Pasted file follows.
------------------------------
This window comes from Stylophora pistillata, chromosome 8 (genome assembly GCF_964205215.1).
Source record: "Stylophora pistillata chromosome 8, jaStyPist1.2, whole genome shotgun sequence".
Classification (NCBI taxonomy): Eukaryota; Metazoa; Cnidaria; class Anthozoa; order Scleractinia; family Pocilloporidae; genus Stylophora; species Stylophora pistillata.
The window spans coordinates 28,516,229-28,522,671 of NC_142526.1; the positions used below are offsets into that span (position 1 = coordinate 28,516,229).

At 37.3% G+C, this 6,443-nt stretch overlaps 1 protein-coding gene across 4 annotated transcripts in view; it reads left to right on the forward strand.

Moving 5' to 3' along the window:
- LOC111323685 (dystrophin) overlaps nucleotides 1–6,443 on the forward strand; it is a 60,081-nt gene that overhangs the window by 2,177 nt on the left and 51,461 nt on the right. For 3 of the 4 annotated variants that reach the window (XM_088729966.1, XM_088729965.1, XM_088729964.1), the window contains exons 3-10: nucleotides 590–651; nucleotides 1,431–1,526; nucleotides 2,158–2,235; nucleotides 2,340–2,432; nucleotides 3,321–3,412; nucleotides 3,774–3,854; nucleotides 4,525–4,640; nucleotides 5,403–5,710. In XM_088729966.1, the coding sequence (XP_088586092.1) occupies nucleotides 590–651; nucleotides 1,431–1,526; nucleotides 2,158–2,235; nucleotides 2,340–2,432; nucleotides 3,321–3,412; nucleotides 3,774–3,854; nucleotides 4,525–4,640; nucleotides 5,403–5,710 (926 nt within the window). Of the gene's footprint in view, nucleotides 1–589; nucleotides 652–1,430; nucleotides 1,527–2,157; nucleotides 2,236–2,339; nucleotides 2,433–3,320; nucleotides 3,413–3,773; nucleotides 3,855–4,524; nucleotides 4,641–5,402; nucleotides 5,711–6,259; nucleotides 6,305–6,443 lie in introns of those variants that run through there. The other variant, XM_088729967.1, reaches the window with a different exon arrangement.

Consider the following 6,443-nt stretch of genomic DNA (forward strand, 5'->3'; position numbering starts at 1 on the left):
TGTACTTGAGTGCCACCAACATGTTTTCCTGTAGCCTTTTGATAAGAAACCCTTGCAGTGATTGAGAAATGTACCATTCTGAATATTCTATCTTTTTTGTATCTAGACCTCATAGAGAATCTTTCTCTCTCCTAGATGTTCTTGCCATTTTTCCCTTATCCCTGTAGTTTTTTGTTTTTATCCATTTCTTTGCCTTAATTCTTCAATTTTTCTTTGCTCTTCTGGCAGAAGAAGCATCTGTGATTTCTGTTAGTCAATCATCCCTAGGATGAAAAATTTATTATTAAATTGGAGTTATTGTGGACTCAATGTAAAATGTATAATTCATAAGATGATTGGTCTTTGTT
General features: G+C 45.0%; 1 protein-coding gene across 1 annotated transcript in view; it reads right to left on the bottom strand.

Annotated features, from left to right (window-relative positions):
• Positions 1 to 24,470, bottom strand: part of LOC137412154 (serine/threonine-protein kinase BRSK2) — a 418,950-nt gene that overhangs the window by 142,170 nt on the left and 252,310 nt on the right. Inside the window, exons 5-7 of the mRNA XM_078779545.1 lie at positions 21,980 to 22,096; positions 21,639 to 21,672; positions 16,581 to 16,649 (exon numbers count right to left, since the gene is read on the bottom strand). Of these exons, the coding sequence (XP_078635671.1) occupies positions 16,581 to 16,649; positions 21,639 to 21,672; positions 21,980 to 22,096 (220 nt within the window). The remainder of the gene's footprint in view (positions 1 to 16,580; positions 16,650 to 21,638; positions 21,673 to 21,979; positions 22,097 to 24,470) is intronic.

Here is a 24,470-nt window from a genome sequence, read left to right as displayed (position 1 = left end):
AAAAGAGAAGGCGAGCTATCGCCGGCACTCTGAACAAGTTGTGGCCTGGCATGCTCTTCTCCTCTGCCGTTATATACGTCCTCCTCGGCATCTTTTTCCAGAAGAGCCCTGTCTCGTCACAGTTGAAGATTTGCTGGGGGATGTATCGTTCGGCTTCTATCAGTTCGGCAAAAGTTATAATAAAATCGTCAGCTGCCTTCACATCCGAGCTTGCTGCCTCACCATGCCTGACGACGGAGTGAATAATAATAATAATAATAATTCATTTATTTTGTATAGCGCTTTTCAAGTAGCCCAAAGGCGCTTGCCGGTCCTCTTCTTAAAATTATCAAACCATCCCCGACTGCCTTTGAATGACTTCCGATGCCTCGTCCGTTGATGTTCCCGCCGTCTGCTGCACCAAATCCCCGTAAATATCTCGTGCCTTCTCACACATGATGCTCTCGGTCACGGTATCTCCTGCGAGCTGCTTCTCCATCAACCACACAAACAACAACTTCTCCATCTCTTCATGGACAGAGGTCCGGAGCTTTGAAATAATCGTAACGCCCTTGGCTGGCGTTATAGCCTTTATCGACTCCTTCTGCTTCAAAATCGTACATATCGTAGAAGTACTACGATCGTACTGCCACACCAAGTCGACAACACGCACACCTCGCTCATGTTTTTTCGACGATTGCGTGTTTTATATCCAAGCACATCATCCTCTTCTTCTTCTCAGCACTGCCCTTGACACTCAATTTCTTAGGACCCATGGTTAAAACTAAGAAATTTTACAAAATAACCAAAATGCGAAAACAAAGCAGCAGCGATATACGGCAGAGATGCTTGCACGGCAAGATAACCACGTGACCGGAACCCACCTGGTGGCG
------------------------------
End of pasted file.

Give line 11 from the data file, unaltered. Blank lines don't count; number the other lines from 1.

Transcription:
Annotated features, from left to right (window-relative positions):